Paul Hilder – Avaaz.org – informs us of the success in getting people to answer the call to the UN to be serious about saving elephants. There should not be any exceptions for Tanzania and Zambia. We want to add that Canada should not get exceptions for seals, neither Japan for whales. In short – the UN should not cave in to anyone when the issue is the conservation of world heritage.
Elephants or Ivory — Amazing response!
The worldwide UN ban on ivory trading could soon be lifted — a decision that could wipe out Africa’s vulnerable elephants. But a number of a African nations are pushing to uphold the ban. Let’s send them a stampede of support to save the elephants. Sign the skyrocketing petition below, and forward this email widely:
Wow — the petition to protect endangered elephants from ivory poachers is exploding — in just over 72 hours, more than 300,000 of us have signed the call to the UN to uphold the ban on ivory trading and save whole populations of these magnificent animals. The crucial UN vote is expected this week.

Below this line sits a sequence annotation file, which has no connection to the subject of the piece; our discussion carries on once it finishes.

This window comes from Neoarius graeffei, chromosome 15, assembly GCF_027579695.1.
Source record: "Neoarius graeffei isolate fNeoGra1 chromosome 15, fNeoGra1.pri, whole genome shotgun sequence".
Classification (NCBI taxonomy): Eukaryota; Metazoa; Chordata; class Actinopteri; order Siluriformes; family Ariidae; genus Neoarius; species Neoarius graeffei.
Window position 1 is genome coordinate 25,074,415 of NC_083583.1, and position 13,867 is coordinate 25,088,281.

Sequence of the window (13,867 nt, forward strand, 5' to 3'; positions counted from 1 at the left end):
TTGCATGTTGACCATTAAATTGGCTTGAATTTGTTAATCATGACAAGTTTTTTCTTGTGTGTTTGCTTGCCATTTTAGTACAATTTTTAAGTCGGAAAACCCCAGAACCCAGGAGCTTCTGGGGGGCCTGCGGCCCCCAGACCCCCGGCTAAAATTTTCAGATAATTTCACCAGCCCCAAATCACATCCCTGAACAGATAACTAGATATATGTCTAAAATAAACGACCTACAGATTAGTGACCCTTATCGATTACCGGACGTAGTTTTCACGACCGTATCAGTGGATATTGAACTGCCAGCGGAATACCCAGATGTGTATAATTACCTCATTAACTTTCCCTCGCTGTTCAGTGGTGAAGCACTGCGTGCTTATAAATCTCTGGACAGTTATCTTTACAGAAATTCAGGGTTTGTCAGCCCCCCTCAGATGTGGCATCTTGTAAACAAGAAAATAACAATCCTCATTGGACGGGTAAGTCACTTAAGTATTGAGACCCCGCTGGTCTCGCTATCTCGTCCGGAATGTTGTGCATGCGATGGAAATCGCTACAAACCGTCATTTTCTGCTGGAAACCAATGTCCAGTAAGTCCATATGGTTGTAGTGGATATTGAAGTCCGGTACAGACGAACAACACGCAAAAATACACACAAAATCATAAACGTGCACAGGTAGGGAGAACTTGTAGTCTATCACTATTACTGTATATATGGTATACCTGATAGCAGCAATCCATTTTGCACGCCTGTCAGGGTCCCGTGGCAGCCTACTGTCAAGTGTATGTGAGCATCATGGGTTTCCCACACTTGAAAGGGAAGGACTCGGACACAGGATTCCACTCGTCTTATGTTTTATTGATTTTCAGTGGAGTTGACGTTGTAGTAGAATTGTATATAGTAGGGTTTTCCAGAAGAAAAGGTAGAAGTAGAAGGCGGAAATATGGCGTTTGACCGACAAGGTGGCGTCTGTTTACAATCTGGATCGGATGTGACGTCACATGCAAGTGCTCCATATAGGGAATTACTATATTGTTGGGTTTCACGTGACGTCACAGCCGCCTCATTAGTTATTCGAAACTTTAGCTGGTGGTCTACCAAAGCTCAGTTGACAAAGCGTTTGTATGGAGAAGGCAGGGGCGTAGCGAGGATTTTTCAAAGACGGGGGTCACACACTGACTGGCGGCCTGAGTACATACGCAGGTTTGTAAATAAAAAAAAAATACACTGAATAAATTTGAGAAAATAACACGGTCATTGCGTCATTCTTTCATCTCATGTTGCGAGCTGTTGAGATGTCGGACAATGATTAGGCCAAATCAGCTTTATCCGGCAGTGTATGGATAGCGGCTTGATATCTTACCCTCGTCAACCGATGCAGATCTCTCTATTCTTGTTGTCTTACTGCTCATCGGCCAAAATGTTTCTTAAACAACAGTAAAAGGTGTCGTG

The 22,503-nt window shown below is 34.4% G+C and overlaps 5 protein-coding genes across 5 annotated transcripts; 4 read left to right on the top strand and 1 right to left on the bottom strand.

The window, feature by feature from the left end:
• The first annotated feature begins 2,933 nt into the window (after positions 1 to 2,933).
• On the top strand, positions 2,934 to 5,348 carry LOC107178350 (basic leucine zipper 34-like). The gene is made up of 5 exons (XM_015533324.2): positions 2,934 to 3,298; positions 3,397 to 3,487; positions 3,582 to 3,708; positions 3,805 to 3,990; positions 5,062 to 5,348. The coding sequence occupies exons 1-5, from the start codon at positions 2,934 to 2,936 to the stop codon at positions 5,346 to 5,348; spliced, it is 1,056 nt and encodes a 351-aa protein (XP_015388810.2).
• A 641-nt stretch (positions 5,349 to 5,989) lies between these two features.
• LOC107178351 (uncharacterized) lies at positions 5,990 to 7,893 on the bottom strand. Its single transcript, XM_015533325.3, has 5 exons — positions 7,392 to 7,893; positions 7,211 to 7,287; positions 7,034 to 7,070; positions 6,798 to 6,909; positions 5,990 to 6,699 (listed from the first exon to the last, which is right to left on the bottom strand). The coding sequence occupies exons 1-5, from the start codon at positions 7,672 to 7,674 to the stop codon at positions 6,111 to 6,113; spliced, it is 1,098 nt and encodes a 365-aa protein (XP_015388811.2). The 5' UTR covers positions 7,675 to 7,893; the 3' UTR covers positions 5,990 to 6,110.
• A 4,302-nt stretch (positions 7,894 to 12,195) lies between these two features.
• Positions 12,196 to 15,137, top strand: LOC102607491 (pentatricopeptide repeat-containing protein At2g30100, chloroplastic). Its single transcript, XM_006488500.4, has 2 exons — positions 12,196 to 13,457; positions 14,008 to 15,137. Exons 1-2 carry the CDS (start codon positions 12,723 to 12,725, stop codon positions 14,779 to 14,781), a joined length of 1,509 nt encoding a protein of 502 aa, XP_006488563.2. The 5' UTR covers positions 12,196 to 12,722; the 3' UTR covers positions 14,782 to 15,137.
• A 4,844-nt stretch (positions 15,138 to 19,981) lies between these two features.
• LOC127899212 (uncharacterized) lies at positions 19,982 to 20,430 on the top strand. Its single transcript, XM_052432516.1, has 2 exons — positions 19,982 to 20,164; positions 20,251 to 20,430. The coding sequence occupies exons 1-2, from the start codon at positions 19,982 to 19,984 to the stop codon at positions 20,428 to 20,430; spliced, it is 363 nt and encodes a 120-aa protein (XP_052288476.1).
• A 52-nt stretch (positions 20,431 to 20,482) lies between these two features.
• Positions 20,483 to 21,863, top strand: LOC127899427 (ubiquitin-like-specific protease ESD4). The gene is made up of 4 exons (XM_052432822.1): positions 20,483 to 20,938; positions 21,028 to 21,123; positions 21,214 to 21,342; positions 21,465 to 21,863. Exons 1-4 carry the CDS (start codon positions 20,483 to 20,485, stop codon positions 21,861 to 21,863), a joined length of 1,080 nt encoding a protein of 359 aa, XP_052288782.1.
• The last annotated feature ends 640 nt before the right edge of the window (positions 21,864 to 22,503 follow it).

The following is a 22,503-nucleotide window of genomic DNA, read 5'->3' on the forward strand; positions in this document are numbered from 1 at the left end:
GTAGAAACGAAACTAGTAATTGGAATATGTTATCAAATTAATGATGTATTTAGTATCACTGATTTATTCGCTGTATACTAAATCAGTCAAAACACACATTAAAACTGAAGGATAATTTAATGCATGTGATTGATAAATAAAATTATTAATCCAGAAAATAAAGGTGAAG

Our best chance to save the continent’s remaining elephants is to support African conservationists. We only have days left and the UN Endangered Species body only meets every 3 years. Click below to sign our urgent petition to protect elephants, and forward this email widely — the petition will be delivered to the UN meeting in Doha:
Over 20 years ago, the Convention on International Trade in Endangered Species (CITES) passed a worldwide ban on ivory trading. Poaching fell, and ivory prices slumped. But poor enforcement coupled with ‘experimental one-off sales’, like the one Tanzania and Zambia are seeking, drove poaching up and turned illegal trade into a lucrative business — poachers can launder their illegal ivory with the legal stockpiles.
We have a one-off chance this week to extend the worldwide ban and repress poaching and trade prices before we lose even more elephant populations — sign the petition now and then forward it widely:
Across the world’s cultures and throughout our history elephants have been revered in religions and have captured our imagination — Babar, Dumbo, Ganesh, Airavata, Erawan. But today these beautiful and highly intelligent creatures are being annihilated.
As long as there is demand for ivory, elephants are at risk from poaching and smuggling — but this week we have a chance to protect them and crush the ivory criminals’ profits — sign the petition now: